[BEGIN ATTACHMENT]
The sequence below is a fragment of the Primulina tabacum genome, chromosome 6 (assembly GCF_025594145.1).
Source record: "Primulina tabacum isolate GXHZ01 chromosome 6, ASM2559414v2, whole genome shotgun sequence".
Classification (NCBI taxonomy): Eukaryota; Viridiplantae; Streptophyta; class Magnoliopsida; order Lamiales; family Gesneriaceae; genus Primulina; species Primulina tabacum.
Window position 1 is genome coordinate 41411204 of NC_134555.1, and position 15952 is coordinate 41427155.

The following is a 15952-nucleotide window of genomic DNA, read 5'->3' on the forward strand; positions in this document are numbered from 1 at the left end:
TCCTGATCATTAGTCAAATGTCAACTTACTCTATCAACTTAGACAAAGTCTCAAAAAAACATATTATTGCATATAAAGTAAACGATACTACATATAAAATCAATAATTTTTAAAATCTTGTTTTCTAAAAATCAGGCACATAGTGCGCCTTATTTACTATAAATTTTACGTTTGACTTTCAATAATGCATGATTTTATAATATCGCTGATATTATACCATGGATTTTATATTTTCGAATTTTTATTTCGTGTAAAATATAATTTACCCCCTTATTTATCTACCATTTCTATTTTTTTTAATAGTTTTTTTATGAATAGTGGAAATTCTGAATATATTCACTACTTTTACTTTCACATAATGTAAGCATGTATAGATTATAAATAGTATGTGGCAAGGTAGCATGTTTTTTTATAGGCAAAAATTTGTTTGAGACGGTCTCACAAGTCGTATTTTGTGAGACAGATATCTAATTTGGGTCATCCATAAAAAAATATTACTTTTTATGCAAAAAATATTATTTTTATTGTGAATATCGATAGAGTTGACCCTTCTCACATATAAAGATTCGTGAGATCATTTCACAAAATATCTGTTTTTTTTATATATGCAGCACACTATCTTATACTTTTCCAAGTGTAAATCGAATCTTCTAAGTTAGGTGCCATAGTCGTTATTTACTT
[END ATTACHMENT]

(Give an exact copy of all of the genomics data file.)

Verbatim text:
The sequence below is a fragment of the Primulina tabacum genome, chromosome 6 (assembly GCF_025594145.1).
Source record: "Primulina tabacum isolate GXHZ01 chromosome 6, ASM2559414v2, whole genome shotgun sequence".
Classification (NCBI taxonomy): Eukaryota; Viridiplantae; Streptophyta; class Magnoliopsida; order Lamiales; family Gesneriaceae; genus Primulina; species Primulina tabacum.
Window position 1 is genome coordinate 41411204 of NC_134555.1, and position 15952 is coordinate 41427155.

The following is a 15952-nucleotide window of genomic DNA, read 5'->3' on the forward strand; positions in this document are numbered from 1 at the left end:
TCCTGATCATTAGTCAAATGTCAACTTACTCTATCAACTTAGACAAAGTCTCAAAAAAACATATTATTGCATATAAAGTAAACGATACTACATATAAAATCAATAATTTTTAAAATCTTGTTTTCTAAAAATCAGGCACATAGTGCGCCTTATTTACTATAAATTTTACGTTTGACTTTCAATAATGCATGATTTTATAATATCGCTGATATTATACCATGGATTTTATATTTTCGAATTTTTATTTCGTGTAAAATATAATTTACCCCCTTATTTATCTACCATTTCTATTTTTTTTAATAGTTTTTTTATGAATAGTGGAAATTCTGAATATATTCACTACTTTTACTTTCACATAATGTAAGCATGTATAGATTATAAATAGTATGTGGCAAGGTAGCATGTTTTTTTATAGGCAAAAATTTGTTTGAGACGGTCTCACAAGTCGTATTTTGTGAGACAGATATCTAATTTGGGTCATCCATAAAAAAATATTACTTTTTATGCAAAAAATATTATTTTTATTGTGAATATCGATAGAGTTGACCCTTCTCACATATAAAGATTCGTGAGATCATTTCACAAAATATCTGTTTTTTTTATATATGCAGCACACTATCTTATACTTTTCCAAGTGTAAATCGAATCTTCTAAGTTAGGTGCCATAGTCGTTATTTACTT